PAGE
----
The electric field lines denote the electric field intensity $\vec{E}$ at every point so why doesn't magnetic field lines denote the magnetic field intensity $\vec{H}$ at every point but the magnetic flux density $\vec{B}$?

I understand that basically it is the same thing and it actually the lines do denote $\vec{H}$ as well because:

$$\vec{B}=\mu \vec{H}$$

but I haven't seen a single source mentioning that the magnetic field lines express $\vec{H}$.

Also the electric flux is is given by:

$$\Phi = \iint_{S}\vec{E}\cdot d\vec{S}$$

So why isn't the magnetic flux given by:

$$\Phi = \iint_{S}\vec{H}\cdot d\vec{S}$$

Again it is the same thing and it is only a matter of semantics but I have yet to come across a source using the latter expression for the magnetic flux.

## Best Answer

There is a historical confusion about which $\vec{B}$ or $\vec{H}$ deserves to be called "magnetic field" (the magnetic counterpart of $\vec{E}$). This caused the $\vec{H}$ field to be called the "magnetic field" and not $\vec{B}$.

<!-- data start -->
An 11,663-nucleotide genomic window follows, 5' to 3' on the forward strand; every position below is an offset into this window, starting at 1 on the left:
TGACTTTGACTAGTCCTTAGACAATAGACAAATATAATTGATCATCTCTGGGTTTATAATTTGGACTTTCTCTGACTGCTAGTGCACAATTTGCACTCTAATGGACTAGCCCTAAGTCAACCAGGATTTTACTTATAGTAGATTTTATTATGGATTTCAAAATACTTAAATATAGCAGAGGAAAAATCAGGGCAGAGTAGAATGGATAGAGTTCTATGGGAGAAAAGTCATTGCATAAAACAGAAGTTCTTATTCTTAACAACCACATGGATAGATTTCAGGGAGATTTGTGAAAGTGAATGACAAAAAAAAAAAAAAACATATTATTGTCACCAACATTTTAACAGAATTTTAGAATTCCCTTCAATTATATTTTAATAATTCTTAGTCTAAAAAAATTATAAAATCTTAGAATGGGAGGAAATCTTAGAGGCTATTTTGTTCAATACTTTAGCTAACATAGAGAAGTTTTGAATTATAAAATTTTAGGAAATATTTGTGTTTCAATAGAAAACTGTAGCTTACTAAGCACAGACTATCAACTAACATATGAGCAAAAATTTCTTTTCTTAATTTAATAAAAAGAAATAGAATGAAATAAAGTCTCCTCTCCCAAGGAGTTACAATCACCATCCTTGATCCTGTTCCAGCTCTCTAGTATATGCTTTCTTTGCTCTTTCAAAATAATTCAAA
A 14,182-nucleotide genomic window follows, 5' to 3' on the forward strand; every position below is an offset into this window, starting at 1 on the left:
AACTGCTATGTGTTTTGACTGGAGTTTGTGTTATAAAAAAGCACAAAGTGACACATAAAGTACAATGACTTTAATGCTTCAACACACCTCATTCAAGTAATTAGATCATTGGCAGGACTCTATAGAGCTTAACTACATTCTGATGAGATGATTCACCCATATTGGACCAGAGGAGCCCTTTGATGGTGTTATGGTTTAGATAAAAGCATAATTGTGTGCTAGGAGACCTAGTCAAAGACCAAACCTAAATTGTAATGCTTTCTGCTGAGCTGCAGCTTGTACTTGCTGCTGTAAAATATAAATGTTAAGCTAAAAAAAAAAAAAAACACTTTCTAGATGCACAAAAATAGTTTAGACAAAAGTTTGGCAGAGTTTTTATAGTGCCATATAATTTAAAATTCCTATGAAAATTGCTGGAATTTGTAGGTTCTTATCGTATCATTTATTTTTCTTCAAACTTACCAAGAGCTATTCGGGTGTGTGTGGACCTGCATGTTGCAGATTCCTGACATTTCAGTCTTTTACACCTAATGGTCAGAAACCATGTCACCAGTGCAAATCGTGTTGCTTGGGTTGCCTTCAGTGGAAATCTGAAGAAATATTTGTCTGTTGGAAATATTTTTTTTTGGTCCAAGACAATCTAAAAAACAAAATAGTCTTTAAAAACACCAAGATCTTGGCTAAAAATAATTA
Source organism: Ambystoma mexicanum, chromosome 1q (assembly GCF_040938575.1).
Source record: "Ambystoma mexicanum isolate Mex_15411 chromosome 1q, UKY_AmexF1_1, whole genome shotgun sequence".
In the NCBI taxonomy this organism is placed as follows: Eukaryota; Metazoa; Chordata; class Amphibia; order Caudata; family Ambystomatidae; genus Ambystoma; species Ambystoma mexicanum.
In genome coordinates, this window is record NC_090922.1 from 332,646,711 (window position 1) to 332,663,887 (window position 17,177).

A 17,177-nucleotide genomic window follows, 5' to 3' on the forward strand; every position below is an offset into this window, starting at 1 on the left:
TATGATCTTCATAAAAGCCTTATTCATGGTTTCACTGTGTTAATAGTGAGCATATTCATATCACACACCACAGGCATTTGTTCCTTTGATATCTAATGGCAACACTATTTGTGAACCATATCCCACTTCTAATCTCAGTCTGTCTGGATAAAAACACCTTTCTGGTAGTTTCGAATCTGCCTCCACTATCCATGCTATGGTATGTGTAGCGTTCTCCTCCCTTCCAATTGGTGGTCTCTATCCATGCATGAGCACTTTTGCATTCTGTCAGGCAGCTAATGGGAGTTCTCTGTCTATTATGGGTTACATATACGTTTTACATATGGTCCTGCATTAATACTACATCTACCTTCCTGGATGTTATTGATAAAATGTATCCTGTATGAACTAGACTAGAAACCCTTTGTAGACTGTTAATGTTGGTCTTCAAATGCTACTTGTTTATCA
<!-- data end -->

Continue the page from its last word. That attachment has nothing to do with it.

However, it turns out that $\vec{B}$ is the one that should be called "magnetic field", it is the one appearing in Maxwell's equations in a vacuum side by side with $\vec{E}$. The electric field energy density is $\frac{1}{2}\epsilon_0 | \vec{E} |^2$ while the magnetic field energy is $\frac{1}{2}\frac{1}{\mu_0} |\vec{B}|^2$. And so on...

$\vec{H}$, on the other hand, is defined in the context of magnetic fields in matter, being actually an "auxiliary field".

You may look at, for example, section 6.3.1 of D. J. Griffiths Textbook "Introduction to Electrodynamics" for a discussion on this.